And what will be the ACTUAL result? Well, products will cost more. After all, if US companies could compete on a price basis with China’s cloth manufacturing, say, then we’d ALREADY be doing it. So, since we can’t, what you propose is to make cloth, to use this example, cost more…for everyone in the US. And what if the we still can’t compete, or if we can’t ramp up fast enough and there are short falls? Or if, more likely, given the new semi-monopoly on the local market, US manufactures put in fully or mostly automated facilities? Well, that means that we still don’t get those supposed manufacturing jobs you seem to want, but that the goods and services still cost more, since now we’ve tacked on those tariffs, which will be passed on to the consumers.

No, I don’t see how any of the above would work out in the real world. Higher wages AND more jobs here? Plus cheaper products and a pony too? If it were this easy then EVERYONE would be doing this, no? The ironic thing is, that if WE did it, everyone probably WOULD do it…and the result would be to take us back to the wonderful roaring '30’s.

Why do you suppose that only those without an economic clue would be advocating such a plan? Or, to put it another way, do you know of anyone who is a trade and economics expert who believes that ‘enacting policies that level the playing field’ (or, IOW, put in sever trade tariffs targeted at developing nations) are good and reasonable measures?


Not at all. In fact, if you look at what the people in those countries want, it tends to be a very anti-free trade position.

They don’t have to be mutually exclusive. And LDCs should not have to permit the destruction of their natural resources in order to prosper.

And now those technologies have already been developed and readily available, so…what’s the problem?

On the contrary. As I said, most people in the “third world” want more government intervention, provided that the government does so to protect workers from corporations, rather than the other way around. The only beneficiaries of the current order are the very wealthy. The American middle class has diminished greatly, and the effect on the average third world citizen has been far worse.

If these factories can be automated, then they could just as easily be used anywhere in the world, so I don’t see how that changes the equation.


Nope. I never said the products would be cheaper. I would expect that the price would increase slightly.

How so? :confused:

I never said that one would have to be economically uneducated in order to support free trade. Only that there is a number of different theories, and more than approach to these problems.

Sure. I assume that by “expert” you mean someone with a university degree in economics, right? But it just seems strange to me to discount the opinions of this Tonelson simply because he’s coming from a different school of thought than you do.

No, what they want is economic development which will bring new opportunities to them…depending on which countries we are including here. The Chinese, for example (and I’m talking about the people here) are much more interested in economic development and a rising standard of living than they are in environmental issues, safety issues or unions. The people in India would feel remarkably similar.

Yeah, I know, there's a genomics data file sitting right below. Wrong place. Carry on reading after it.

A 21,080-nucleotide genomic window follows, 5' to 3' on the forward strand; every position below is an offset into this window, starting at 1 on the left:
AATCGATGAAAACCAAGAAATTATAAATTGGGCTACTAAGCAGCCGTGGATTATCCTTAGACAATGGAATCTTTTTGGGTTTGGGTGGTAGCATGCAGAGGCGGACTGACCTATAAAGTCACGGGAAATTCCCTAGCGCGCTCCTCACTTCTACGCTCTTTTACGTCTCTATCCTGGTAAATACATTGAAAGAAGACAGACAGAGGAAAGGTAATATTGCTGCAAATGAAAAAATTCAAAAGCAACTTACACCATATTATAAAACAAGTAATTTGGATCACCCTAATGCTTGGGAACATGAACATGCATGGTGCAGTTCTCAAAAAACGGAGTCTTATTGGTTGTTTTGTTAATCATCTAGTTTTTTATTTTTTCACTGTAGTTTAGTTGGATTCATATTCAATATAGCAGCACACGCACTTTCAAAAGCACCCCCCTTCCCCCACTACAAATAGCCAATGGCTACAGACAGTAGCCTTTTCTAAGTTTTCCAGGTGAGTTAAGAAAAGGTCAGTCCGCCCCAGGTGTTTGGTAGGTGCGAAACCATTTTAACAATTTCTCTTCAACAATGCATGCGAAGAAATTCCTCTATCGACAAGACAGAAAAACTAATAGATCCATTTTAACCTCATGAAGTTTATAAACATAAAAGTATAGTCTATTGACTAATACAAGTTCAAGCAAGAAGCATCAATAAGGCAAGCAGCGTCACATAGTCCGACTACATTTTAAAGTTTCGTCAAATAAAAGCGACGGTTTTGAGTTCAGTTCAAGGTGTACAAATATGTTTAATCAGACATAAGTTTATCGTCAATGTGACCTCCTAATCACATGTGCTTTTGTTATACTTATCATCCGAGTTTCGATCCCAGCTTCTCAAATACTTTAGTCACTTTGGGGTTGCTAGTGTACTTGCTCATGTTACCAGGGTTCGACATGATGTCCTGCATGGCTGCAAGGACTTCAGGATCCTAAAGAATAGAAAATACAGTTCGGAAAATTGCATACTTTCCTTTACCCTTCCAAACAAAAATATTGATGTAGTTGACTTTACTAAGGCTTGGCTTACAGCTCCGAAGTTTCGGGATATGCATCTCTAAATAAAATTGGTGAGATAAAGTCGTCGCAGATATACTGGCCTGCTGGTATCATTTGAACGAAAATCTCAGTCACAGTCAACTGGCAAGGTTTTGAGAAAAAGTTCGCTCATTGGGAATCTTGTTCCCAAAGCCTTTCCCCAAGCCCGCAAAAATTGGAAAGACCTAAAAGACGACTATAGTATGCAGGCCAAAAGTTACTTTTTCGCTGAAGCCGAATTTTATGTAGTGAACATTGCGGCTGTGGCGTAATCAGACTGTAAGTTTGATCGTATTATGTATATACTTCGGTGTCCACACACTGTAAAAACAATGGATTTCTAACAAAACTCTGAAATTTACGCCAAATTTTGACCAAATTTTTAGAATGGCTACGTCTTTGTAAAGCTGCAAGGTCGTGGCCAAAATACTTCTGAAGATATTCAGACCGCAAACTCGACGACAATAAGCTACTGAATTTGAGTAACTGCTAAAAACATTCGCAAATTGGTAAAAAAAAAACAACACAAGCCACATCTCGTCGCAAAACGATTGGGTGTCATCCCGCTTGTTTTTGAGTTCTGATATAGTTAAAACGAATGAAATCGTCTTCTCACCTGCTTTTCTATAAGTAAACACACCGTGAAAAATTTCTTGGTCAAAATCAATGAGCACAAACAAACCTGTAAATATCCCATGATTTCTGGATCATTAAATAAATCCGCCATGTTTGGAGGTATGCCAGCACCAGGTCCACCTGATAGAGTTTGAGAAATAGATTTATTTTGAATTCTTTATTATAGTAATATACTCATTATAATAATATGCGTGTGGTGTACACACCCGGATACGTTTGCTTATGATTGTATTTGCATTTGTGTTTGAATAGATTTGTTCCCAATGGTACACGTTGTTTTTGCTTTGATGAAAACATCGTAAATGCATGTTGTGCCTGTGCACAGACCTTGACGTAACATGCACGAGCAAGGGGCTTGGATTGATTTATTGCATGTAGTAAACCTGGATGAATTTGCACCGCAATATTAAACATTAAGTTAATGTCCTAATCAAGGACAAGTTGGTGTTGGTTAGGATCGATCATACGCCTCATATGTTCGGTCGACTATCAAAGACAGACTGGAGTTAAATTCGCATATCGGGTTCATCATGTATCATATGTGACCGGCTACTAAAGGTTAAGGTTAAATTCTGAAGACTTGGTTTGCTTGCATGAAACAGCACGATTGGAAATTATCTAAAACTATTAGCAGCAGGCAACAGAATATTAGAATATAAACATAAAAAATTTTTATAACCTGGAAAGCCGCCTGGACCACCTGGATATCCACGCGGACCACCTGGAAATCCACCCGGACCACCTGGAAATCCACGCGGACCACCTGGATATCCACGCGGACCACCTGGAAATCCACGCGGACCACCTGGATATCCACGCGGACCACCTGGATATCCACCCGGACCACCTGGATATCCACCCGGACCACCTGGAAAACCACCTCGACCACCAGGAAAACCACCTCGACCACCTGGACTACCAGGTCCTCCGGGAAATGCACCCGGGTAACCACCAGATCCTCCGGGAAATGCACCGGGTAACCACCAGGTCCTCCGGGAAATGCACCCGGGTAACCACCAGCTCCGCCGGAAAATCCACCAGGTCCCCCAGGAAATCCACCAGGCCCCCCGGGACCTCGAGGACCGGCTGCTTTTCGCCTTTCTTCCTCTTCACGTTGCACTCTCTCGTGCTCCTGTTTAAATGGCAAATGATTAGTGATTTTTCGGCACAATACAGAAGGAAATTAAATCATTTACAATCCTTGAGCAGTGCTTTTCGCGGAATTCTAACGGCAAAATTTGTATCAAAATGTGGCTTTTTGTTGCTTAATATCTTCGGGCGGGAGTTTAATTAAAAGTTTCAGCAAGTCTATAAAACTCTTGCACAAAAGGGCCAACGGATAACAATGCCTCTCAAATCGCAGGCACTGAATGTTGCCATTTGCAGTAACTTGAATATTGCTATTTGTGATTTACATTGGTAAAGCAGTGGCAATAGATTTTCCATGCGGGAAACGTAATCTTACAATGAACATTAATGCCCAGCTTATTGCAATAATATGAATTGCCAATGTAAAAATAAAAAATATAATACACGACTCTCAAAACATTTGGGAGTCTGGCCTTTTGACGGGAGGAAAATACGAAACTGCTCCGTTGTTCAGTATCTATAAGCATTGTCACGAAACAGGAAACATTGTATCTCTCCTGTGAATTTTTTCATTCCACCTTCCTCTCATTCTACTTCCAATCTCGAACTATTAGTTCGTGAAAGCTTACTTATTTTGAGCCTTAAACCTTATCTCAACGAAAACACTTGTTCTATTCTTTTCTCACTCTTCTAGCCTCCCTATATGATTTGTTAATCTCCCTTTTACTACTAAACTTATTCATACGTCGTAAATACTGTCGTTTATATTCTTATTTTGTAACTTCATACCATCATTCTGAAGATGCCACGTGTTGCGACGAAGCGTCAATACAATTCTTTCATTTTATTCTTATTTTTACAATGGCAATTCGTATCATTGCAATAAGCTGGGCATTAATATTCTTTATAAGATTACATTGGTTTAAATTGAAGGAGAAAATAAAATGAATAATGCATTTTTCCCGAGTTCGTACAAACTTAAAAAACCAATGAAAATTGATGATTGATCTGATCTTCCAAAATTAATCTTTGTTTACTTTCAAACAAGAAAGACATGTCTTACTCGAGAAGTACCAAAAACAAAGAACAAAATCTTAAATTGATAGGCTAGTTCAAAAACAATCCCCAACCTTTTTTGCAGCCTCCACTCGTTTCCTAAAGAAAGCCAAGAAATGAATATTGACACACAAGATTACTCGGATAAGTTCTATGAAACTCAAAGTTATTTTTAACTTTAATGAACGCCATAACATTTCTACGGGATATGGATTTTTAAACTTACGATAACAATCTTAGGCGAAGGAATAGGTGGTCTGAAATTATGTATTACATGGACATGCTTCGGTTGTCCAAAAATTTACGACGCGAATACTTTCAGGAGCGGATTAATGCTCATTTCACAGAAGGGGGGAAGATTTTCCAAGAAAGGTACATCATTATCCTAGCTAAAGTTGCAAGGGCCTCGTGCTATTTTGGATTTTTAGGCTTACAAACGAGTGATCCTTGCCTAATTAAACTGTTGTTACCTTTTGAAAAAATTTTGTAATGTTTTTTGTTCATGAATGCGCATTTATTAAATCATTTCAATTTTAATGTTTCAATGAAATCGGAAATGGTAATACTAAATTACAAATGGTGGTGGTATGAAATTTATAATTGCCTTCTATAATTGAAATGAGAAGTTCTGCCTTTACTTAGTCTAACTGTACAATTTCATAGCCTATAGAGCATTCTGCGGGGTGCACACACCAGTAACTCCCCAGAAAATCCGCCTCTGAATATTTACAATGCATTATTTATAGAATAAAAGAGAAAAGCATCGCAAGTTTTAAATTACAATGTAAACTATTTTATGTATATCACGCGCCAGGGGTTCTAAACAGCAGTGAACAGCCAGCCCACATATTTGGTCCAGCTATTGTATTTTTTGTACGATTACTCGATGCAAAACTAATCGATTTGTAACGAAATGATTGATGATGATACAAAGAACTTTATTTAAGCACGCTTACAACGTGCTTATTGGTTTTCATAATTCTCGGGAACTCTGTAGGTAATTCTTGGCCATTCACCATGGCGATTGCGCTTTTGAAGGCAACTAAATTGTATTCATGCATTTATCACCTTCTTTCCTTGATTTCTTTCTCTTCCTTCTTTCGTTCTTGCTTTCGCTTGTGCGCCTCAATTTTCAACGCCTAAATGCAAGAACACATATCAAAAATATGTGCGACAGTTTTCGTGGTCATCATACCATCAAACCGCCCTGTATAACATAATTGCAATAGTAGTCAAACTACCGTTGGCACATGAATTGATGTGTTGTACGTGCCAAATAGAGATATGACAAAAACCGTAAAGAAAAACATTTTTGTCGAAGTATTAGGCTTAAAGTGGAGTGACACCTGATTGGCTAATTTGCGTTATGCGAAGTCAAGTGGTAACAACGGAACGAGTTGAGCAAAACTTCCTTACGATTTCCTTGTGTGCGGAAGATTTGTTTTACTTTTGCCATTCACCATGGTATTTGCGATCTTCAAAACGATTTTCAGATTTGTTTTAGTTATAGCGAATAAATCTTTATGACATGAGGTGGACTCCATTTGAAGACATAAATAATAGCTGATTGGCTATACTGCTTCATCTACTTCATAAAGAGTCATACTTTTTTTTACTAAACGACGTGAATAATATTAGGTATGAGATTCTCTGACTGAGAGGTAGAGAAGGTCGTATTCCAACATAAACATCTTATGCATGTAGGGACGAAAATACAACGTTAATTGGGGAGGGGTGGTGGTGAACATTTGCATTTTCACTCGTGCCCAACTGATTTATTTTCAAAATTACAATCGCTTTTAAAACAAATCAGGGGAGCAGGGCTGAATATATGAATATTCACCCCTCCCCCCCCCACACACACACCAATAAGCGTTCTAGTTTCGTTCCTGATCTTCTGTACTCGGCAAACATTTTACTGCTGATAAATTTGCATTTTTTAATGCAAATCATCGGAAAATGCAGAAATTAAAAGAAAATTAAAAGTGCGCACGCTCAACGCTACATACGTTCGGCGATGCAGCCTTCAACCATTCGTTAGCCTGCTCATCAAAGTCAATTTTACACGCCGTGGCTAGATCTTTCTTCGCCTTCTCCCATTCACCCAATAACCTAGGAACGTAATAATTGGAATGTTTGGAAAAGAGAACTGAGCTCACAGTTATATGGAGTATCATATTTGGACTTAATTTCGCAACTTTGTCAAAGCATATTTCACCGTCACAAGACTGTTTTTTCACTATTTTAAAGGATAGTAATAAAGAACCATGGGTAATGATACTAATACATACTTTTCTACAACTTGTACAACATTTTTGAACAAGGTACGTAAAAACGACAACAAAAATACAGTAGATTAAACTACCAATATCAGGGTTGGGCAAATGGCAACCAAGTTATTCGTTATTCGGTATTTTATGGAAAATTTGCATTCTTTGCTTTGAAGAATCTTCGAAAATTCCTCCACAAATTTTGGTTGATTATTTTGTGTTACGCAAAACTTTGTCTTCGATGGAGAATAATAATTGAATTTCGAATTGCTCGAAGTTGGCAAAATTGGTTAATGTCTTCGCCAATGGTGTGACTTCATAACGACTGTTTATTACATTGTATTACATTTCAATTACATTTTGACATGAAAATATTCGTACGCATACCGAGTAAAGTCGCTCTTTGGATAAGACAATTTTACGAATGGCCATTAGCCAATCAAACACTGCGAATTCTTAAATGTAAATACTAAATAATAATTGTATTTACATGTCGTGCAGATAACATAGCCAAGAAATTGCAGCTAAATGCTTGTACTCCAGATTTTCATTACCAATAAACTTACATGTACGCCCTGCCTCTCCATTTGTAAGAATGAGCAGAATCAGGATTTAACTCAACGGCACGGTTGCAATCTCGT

True, and in a lot of cases being short sighted can have sever repercussions (Haiti, for example). However, most developing nations are starting off at such a sever disadvantage that they almost HAVE to play to their strengths, one of which is that their labor is simply cheaper and that they have less environmental regulations (or they selectively chose not to enforce those they do have, like in China) if they want to jump start their industries and draw in the venture capital necessary to build the infrastructure and bring in the manufacturing.

Well, I know the answer to this, but let me turn it around. What’s the problem? Why AREN’T nations like China, who surly have access to this type of technology, building all their new infrastructure using such technologies? Why aren’t other emerging nations going all out to build using these kinds of technologies? Hell, for that matter, why don’t companies in first world nations scrap all their old tech and build all new? What’s the problem, as you say?

Horseshit. If that’s the case, then why do so many people in, say, China, flock to the cities and the manufacturing jobs instead of staying in the country and eeking out a living on the farm? Are they being forced to move to work those jobs at gun point? And those in India? In the Pacific Rim? In Central and South America? This isn’t to say that the rich and the corporations AREN’T gaining huge benefits too, but it’s irrational to think that ONLY they derive benefits from these kinds of jobs. Hell, as exploited as the people of Haiti have been, they STILL are deriving tangible benefits from US companies who have built manufacturing facilities there.

Why would you build a fully automated facility to produce goods and services in the US or Europe in some logistical backwater? You aren’t making sense. You build manufacturing facilities in developing countries to take advantage of cheaper labor. If you are going to directly compete by building automated facilities, you do it in countries with the logistics and infrastructure to take advantage of the huge investment you are putting out to BUILD such a facility.